This story was written by Mike McDonald, The Daily Iowan
Construction firms will not be able to compete for contracts with the University of Iowa during its flood rebuilding efforts.
Gov. Chet Culver signed a Proclamation of Disaster Emergency on Monday, suspending construction bidding practices for UI campus buildings that were damaged by the flood.
The state Board of Regents is typically required by state code to advertise for bids for any construction or remodeling project that exceeds $100,000 and award the work to the lowest responsible bidder. But facing excessive damage and with fewer than two months before fall semester, the regents are taking alternative steps to ensure university operations, UI spokesman Steve Parrott said.
Troy Price, the interim communications director at the governor's office, reported that most Iowa public entities have some sort of competitive bidding exemptions for times of extreme emergencies.
The regents, however, do not have such an exemption and had to request one.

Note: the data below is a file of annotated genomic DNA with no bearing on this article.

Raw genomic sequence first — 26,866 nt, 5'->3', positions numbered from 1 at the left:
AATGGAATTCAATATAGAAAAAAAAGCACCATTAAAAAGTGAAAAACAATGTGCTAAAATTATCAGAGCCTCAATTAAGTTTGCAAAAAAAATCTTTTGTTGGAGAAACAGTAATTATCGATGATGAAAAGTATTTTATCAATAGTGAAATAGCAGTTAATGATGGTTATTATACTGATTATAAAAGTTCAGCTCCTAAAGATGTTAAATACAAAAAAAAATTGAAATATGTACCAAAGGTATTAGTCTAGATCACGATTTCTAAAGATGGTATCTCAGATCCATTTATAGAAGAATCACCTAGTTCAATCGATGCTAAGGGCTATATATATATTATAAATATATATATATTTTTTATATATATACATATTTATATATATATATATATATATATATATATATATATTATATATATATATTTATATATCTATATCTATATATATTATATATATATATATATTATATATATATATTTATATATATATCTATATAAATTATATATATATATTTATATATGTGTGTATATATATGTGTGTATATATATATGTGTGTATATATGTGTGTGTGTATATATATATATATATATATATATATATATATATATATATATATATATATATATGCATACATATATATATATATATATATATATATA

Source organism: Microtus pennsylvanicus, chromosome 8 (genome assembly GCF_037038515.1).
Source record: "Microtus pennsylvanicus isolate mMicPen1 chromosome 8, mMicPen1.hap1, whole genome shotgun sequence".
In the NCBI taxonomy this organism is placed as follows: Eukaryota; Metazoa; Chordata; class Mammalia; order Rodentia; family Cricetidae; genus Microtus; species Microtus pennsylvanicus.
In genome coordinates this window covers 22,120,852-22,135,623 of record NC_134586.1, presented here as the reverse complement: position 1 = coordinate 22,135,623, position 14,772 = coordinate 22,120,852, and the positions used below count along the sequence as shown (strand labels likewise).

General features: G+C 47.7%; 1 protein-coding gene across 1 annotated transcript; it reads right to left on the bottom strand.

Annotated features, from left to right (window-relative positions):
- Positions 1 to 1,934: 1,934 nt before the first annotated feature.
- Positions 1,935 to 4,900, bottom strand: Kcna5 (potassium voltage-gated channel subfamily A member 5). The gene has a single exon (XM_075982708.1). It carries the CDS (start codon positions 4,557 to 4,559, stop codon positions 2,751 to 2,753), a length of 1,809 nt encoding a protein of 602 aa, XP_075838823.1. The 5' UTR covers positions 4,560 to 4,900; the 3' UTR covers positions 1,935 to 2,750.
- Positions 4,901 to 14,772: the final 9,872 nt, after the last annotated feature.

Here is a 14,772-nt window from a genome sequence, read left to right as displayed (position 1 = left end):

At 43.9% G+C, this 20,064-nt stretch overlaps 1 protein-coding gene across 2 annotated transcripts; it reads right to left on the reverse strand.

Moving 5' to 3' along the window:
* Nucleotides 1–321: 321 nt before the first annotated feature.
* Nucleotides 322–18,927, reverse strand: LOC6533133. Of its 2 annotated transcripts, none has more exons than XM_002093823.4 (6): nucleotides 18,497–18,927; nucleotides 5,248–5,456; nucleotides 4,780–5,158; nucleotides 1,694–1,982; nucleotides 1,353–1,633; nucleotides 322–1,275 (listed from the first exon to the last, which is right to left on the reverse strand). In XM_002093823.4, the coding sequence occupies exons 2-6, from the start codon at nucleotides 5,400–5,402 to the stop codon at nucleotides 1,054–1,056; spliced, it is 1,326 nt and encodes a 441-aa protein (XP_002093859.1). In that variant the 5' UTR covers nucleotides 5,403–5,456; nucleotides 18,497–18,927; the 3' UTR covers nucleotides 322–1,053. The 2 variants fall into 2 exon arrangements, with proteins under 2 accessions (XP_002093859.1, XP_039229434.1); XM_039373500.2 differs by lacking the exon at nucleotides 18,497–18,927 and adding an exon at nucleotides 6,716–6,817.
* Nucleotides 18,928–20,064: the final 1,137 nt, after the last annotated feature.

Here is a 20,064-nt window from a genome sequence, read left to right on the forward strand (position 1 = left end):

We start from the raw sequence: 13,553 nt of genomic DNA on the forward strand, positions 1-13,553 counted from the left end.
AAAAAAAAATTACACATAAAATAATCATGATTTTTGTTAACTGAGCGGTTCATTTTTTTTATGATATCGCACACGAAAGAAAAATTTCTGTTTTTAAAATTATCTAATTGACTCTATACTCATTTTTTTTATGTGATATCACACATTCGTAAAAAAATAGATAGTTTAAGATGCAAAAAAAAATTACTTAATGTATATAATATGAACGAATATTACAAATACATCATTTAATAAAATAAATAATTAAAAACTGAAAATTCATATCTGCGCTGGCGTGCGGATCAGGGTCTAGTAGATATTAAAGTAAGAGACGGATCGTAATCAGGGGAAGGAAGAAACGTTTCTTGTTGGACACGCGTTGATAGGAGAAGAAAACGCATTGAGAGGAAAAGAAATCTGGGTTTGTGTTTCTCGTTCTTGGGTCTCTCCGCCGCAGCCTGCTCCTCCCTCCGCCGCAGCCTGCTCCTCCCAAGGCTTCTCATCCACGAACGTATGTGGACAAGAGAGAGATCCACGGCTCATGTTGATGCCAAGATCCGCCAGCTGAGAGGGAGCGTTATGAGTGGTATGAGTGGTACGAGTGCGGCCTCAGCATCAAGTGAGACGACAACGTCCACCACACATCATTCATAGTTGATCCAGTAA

"We will do whatever it takes to rebuild the university," Price said, reporting that Culver quickly signed the regents' request.
Parrott said the UI plans to hire contractors who have done previous projects on UI's campus.
"We will work with reliable contractors who we know will give us a good price," he said.
The normal advertising and bidding process can take years, he said, and the proclamation is designed to expedite construction and remodeling of buildings affected by the flood.
"Normally, you want time to plan," he said. "These are extraordinary circumstances, and we need to be up and running by the time school starts in the fall."
The contractors' familiarity with many of the buildings will help the procedure run quicker and smoother, he said.
"Most of these firms have specs and blueprints and will be able to put things back they way they were 30 days ago," Parrott said.
Some Iowa City construction companies have never heard of a plan like this.
Frantz Construction has done remodeling work at the university before, including a recently completed project at the UIHC.
Gene Nissley, the vice president of Frantz, is unsure how the policy will affect his company.
"This is the first time I have heard of suspension like this," he said. "I would think that [projects] should still be advertised."
He said the process could add extra cost to contracts if contractors know there is no competition.
This year's flood has caused damages to 20 major UI facilities as well as crucial utilities.
Doug True, the UI senior vice president for Finance, said in a statement that the university will work closely with the regents to ensure that only the essential projects will be undertaken through this process.
The proclamation will remain in effect as long as Johnson County maintains its disaster status.
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